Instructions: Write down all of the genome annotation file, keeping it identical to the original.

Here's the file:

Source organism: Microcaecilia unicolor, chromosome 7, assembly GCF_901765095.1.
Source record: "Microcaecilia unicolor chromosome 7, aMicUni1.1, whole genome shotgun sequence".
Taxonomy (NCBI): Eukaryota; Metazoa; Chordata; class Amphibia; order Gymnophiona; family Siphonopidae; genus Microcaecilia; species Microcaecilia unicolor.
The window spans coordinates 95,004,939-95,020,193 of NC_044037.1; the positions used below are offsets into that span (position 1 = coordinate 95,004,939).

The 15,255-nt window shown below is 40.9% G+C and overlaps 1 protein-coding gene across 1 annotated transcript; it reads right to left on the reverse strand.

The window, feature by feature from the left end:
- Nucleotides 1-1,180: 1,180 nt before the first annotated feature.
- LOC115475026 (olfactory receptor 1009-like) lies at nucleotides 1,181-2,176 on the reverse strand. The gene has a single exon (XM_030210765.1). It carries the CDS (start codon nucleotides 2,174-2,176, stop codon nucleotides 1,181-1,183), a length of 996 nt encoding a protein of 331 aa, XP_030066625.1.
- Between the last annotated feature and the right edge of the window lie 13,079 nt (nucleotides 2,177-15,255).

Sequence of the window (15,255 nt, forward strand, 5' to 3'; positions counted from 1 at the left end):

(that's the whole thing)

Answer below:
Source organism: Microcaecilia unicolor, chromosome 7, assembly GCF_901765095.1.
Source record: "Microcaecilia unicolor chromosome 7, aMicUni1.1, whole genome shotgun sequence".
Taxonomy (NCBI): Eukaryota; Metazoa; Chordata; class Amphibia; order Gymnophiona; family Siphonopidae; genus Microcaecilia; species Microcaecilia unicolor.
The window spans coordinates 95,004,939-95,020,193 of NC_044037.1; the positions used below are offsets into that span (position 1 = coordinate 95,004,939).

The 15,255-nt window shown below is 40.9% G+C and overlaps 1 protein-coding gene across 1 annotated transcript; it reads right to left on the reverse strand.

The window, feature by feature from the left end:
- Nucleotides 1-1,180: 1,180 nt before the first annotated feature.
- LOC115475026 (olfactory receptor 1009-like) lies at nucleotides 1,181-2,176 on the reverse strand. The gene has a single exon (XM_030210765.1). It carries the CDS (start codon nucleotides 2,174-2,176, stop codon nucleotides 1,181-1,183), a length of 996 nt encoding a protein of 331 aa, XP_030066625.1.
- Between the last annotated feature and the right edge of the window lie 13,079 nt (nucleotides 2,177-15,255).

Sequence of the window (15,255 nt, forward strand, 5' to 3'; positions counted from 1 at the left end):